All Together Now: The Need for a Combined Empirical and Modeling Approach When Studying Primate Group Coordination
- 144 Downloads
Studies of collective decision making attempt to explain the simultaneous behaviors of many individuals and how these contribute to the behavior observed at a collective level. However, this can be problematic to achieve given the general constraints of field or experimental data. This is particularly the case for primates, and results in limited reproducibility of events and it is difficult to separate the effects of different variables. Advocates of theoretical models have proposed that simple rules of interaction successfully reproduce different phases of group movement and the transitions between them, and greatly contribute to our knowledge of complex phenomena. Models can simulate practically any situation and tell us what response would emerge from it, including complex situations such as group decision making. The general heuristic value of these models has been universally recognized. However, the modeling approach tends to oversimplify real situations, and very few biological validations yet exist. I here suggest that it is essential to confront theoretical results with real data and that the combination of the 2 approaches will substantially improve our comprehension of collective decision making.
KeywordsCollective movement Field data Giving up Group decision making Models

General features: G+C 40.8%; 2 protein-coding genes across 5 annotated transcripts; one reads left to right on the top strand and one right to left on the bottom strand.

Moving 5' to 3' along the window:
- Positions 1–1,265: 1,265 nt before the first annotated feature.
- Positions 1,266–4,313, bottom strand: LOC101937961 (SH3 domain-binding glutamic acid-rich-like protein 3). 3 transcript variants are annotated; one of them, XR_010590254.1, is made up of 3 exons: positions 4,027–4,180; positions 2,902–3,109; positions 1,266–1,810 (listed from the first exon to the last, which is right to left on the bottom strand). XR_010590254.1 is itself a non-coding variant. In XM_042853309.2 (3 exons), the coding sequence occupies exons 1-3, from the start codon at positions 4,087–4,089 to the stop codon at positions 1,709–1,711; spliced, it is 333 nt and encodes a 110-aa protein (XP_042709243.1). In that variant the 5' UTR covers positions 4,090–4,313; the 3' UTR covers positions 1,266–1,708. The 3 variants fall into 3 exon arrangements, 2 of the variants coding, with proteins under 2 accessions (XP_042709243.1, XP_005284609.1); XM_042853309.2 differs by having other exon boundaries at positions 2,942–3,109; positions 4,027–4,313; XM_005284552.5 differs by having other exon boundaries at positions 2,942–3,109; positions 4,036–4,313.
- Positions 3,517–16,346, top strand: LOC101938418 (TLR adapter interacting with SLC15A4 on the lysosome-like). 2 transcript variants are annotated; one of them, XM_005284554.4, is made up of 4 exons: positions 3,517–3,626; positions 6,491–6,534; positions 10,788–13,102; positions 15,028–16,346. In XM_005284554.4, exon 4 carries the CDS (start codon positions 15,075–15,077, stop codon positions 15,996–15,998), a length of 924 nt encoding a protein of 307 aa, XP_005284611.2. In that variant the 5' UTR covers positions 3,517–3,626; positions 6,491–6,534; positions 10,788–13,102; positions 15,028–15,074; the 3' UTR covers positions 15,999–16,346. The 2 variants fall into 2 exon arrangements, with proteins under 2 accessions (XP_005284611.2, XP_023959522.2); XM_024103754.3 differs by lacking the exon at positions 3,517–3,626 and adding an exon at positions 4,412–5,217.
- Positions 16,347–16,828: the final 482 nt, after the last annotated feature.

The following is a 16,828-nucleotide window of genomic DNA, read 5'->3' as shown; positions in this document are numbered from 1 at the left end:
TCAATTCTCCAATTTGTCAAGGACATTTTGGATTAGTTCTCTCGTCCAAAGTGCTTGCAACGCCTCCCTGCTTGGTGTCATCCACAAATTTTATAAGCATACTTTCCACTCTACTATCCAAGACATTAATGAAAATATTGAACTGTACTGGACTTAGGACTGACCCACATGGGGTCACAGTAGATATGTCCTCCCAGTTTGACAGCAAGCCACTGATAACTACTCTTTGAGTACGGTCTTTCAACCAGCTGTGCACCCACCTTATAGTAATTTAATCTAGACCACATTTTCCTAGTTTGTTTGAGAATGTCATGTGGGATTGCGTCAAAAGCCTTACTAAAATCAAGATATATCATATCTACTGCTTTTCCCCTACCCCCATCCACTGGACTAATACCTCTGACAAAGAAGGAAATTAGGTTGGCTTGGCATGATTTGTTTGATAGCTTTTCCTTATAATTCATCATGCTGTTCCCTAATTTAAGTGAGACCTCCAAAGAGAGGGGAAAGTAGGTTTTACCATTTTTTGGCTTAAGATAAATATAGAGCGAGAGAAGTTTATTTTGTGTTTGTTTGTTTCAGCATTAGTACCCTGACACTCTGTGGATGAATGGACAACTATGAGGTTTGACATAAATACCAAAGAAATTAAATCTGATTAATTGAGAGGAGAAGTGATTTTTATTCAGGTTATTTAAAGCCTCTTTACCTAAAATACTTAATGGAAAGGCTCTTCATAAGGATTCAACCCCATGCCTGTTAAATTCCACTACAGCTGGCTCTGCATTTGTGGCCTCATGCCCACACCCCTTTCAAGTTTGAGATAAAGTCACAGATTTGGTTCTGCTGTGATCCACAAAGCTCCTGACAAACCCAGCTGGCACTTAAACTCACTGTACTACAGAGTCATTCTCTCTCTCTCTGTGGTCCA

I thank the 3 anonymous reviewers and Andrew King and Joanna Setchell for their constructive comments for improving the manuscript. I also thank Cédric Sueur and Andrew King for the invitation to publish in this special issue.
- Berger, J. (1977). Organizational system and dominance in feral horses in the grand canyon. Behavioral Ecology and Sociobiology, 2, 131–136.Google Scholar
- Camazine, S., Deneubourg, J. L., Franks, N. R., Sneyd, J., Theraulaz, G., & Bonabeau, E. (2001). Self-organization in biological systems. Princeton, NJ: Princeton University Press.Google Scholar
- Holekamp, K. E., Boydston, E. E., & Smale, L. (2000). Group travel in social carnivores. In S. Boinski & P. A. Garber (Eds.), On the move (pp. 587–627). Chicago: University of Chicago Press.Google Scholar
- Jacobs, A., Sueur, C., Deneubourg, J.-L., & Petit, O. (2011). Social network influences decision making during collective movements in brown lemurs. International Journal of Primatology. doi: 10.1007/s10764-011-9497-8.
- King, A. J., & Cowlishaw, G. (2009). Leaders, followers and group-decision-making. Integrative and Communicative Biology, 2, 147–150.Google Scholar
- Menzel, C. R., & Beck, B. B. (2000). Homing and detour in golden lion tamarin social groups. In S. Boinski & P. A. Garber (Eds.), On the move (pp. 299–326). Chicago: University of Chicago Press.Google Scholar
- Sueur, C., Deneubourg, J. L., & Petit, O. (2010c). From the first intention movement to the last joiner: Macaques combine mimetic rules to optimize their collective decisions. Proceedings of the Royal Society of London B: Biological Sciences. doi:10.1098/rspb.2010.2084